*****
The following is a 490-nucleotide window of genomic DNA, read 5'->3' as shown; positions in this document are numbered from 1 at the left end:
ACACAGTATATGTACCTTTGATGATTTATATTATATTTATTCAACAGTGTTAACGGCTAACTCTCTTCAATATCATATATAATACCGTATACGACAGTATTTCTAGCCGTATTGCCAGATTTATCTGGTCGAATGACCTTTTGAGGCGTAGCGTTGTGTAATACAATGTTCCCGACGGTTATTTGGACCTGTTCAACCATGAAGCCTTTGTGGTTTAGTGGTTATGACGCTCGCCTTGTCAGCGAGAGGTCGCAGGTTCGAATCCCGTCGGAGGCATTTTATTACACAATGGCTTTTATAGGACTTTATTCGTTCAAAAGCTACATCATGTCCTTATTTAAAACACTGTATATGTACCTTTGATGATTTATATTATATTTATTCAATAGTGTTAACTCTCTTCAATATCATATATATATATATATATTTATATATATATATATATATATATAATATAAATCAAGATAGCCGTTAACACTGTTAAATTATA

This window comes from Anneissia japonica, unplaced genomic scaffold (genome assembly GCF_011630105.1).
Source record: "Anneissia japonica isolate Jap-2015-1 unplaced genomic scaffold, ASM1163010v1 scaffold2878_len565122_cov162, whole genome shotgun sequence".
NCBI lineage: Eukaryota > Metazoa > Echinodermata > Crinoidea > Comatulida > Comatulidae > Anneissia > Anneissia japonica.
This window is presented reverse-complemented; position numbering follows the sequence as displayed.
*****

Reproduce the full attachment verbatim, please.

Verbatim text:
The following is a 490-nucleotide window of genomic DNA, read 5'->3' as shown; positions in this document are numbered from 1 at the left end:
ACACAGTATATGTACCTTTGATGATTTATATTATATTTATTCAACAGTGTTAACGGCTAACTCTCTTCAATATCATATATAATACCGTATACGACAGTATTTCTAGCCGTATTGCCAGATTTATCTGGTCGAATGACCTTTTGAGGCGTAGCGTTGTGTAATACAATGTTCCCGACGGTTATTTGGACCTGTTCAACCATGAAGCCTTTGTGGTTTAGTGGTTATGACGCTCGCCTTGTCAGCGAGAGGTCGCAGGTTCGAATCCCGTCGGAGGCATTTTATTACACAATGGCTTTTATAGGACTTTATTCGTTCAAAAGCTACATCATGTCCTTATTTAAAACACTGTATATGTACCTTTGATGATTTATATTATATTTATTCAATAGTGTTAACTCTCTTCAATATCATATATATATATATATATTTATATATATATATATATATATATAATATAAATCAAGATAGCCGTTAACACTGTTAAATTATA

This window comes from Anneissia japonica, unplaced genomic scaffold (genome assembly GCF_011630105.1).
Source record: "Anneissia japonica isolate Jap-2015-1 unplaced genomic scaffold, ASM1163010v1 scaffold2878_len565122_cov162, whole genome shotgun sequence".
NCBI lineage: Eukaryota > Metazoa > Echinodermata > Crinoidea > Comatulida > Comatulidae > Anneissia > Anneissia japonica.
This window is presented reverse-complemented; position numbering follows the sequence as displayed.